Benedict XVI's Homily at Mass in Regensburg
"What Does It Mean to Have Faith?"
REGENSBURG, Germany, SEPT. 14, 2006 (Zenit) - Here is a Vatican translation of the homily Benedict XVI delivered Tuesday during the Mass celebrated in the Islinger Feld park near Regensburg, attended by some 250,000 people.
* * *
"Those who believe are never alone." This is the theme of these days. Here we can see how true it is. Faith brings us together and gives us a reason to celebrate. It gives us joy in God, joy in his creation, joy in being together.
I realize that this celebration required much time and effort to prepare. By reading newspaper accounts, I had some idea of how many people gave their time and energy to do such a fine job of readying this esplanade.
Thanks to them, we have the cross here on the hill as a sign of God's peace in the world; the access roads have been cleared; security and good order have been ensured; housing has been provided, and so much more. I could not have imagined -- and even now I am only beginning to imagine -- how much work, down to the smallest details, was needed for us to meet here today.
For all this I can only say, in a word: "Heartfelt thanks!" May the Lord repay you for everything you have done, and may the joy which we can now experience as a result of your preparations return a hundredfold to each of you!
I was very moved when I heard how many people, especially from the vocational schools of Weiden and Hamburg, and how many firms and individuals, men and women, helped to make my house and my garden a little more beautiful. I am a bit taken aback by all this goodness, and once again I can only offer an inadequate "thank you!" for all your efforts. You have not done all this for just one person; you have done it in a spirit of solidarity in faith, inspired by love of the Lord and his Church. All this is a sign of true humanity, born of our experience of the love of Jesus Christ.
We are gathered for a celebration of faith. But the question immediately arises: What do we actually believe? What does it mean to have faith? Is it still something possible in the modern world?
When we look at the great "Summae" of theology compiled in the Middle Ages, or we think of the number of books written each day for or against faith, we might lose heart and think that it is all too complicated. In the end, we can no longer see the forest for the trees. True enough: Faith's vision embraces heaven and earth; past, present and future; eternity -- and so it can never be fully exhausted.
And yet, deep down, it is quite simple. The Lord tells us so when he says to the Father: "you have revealed these things to the simple -- to those able to see with their hearts" (cf. Matthew 11:25). The Church, for her part, has given us a little "Summa" in which everything essential is expressed. It is the so-called Apostles' Creed, which is usually divided into 12 articles, corresponding to the Twelve Apostles.
It speaks of God, the creator and source of all that is, of Christ and his work of salvation, and it culminates in the resurrection of the dead and life everlasting. In its basic structure, the creed is composed of only three main sections, and as we see from its history, it is merely an expansion of the formula for baptism which the risen Lord entrusted to his disciples for all time when he told them: "Go and make disciples of all nations, baptizing them in the name of the Father and of the Son and of the Holy Spirit" (Matthew 28:19).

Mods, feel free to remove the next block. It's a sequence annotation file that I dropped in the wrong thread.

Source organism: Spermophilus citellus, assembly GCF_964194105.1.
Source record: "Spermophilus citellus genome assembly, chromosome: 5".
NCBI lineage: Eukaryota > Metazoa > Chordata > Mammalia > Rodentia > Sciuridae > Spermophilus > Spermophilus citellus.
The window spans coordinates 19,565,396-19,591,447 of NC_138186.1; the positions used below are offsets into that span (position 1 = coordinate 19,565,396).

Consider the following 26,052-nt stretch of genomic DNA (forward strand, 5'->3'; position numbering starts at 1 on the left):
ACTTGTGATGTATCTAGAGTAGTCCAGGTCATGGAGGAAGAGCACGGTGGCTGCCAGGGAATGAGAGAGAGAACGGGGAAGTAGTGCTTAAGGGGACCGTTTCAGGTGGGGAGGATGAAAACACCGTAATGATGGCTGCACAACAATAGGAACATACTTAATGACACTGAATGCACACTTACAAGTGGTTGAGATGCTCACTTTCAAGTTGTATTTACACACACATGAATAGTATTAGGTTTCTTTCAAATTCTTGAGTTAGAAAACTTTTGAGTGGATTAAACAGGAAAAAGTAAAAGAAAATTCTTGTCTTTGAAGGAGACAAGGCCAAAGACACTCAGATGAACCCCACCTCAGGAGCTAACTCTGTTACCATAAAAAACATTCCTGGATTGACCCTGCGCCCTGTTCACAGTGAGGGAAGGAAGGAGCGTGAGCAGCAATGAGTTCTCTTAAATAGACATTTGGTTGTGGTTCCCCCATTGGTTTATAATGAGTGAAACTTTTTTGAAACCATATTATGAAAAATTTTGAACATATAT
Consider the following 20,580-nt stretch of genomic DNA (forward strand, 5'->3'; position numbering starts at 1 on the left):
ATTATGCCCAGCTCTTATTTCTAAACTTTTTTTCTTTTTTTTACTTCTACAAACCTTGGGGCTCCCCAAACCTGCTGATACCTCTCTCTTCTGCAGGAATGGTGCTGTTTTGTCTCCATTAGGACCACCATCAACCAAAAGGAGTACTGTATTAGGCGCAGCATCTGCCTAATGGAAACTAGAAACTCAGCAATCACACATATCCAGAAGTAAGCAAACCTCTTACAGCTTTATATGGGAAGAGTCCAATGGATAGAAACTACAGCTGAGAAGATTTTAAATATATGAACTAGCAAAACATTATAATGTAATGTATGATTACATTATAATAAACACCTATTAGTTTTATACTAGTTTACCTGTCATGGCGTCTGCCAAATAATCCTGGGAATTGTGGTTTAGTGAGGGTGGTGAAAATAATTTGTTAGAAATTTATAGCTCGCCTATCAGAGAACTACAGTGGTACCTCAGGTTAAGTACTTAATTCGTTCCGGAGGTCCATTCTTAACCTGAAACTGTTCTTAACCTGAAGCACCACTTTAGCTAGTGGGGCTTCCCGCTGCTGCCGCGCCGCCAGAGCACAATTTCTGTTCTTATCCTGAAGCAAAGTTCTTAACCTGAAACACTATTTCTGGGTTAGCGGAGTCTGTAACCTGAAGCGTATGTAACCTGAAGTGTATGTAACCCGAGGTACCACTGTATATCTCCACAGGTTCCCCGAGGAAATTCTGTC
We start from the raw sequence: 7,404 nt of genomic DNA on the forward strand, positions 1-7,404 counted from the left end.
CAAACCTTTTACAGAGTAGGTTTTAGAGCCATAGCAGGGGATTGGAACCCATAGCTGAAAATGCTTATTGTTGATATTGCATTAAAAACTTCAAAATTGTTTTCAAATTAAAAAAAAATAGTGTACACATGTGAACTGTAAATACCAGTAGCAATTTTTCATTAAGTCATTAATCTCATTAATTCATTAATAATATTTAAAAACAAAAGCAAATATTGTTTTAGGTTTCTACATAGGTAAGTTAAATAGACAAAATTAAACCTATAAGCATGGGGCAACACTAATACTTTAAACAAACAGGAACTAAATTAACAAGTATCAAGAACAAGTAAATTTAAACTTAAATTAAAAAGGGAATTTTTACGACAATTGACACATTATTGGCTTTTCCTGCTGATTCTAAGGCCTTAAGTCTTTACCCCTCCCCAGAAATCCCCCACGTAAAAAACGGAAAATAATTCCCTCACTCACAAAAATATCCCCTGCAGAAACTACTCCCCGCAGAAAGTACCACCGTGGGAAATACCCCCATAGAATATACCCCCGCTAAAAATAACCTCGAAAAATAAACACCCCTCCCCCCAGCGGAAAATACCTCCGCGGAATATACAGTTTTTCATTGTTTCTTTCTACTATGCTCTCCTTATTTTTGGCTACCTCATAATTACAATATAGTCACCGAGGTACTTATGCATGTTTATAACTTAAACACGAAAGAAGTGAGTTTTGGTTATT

Once we realize this, two things become clear. First, faith is simple. We believe in God -- in God, who is the Beginning and End of human life. We believe in a God who enters into a relationship with us human beings, who is our origin and future. Consequently, faith is, always and inseparably, hope: the certainty that we have a future and will not end up as nothing. And faith is love, since God's love is "contagious."
A second thing also becomes clear: The creed is not a collection of propositions; it is not a theory. It is anchored in the event of baptism -- a genuine encounter between God and man. In the mystery of baptism, God stoops to meet us; he comes close to us and brings us in turn closer to each other.
Baptism means that Jesus Christ adopts us as his brothers and sisters, welcoming us as sons and daughters into God's own family. He thus makes us one great family in the universal communion of the Church. Truly, those who believe are never alone. God comes to meet us. Let us go out to meet God and so meet one another! To the extent we can, let us make sure that none of God's children ever feels alone!
We believe in God. This is a fundamental decision on our part. But is such a thing still possible today? Is it reasonable? From the Enlightenment on, science, at least in part, has applied itself to seeking an explanation of the world in which ...
Rate This Article
Leave a Comment
More Featured Today
- Monaco & The Vatican: Monaco's Grace Kelly Exhibit to Rome--A Review of Monegasque-Holy See Diplomatic History
- My Dad
- A Royal Betrayal: Catholic Monaco Liberalizes Abortion
- John Paul II as an Apostle of Mercy
- Embrace every moment as sacred time
- A Recession Antidote
- The Why of Jesus' Death: A Pauline Perspective
- Father Lombardi's Address on Catholic Media
- Pope's Words to Pontifical Latin American College
- Prelate: Genetics Needs a Conscience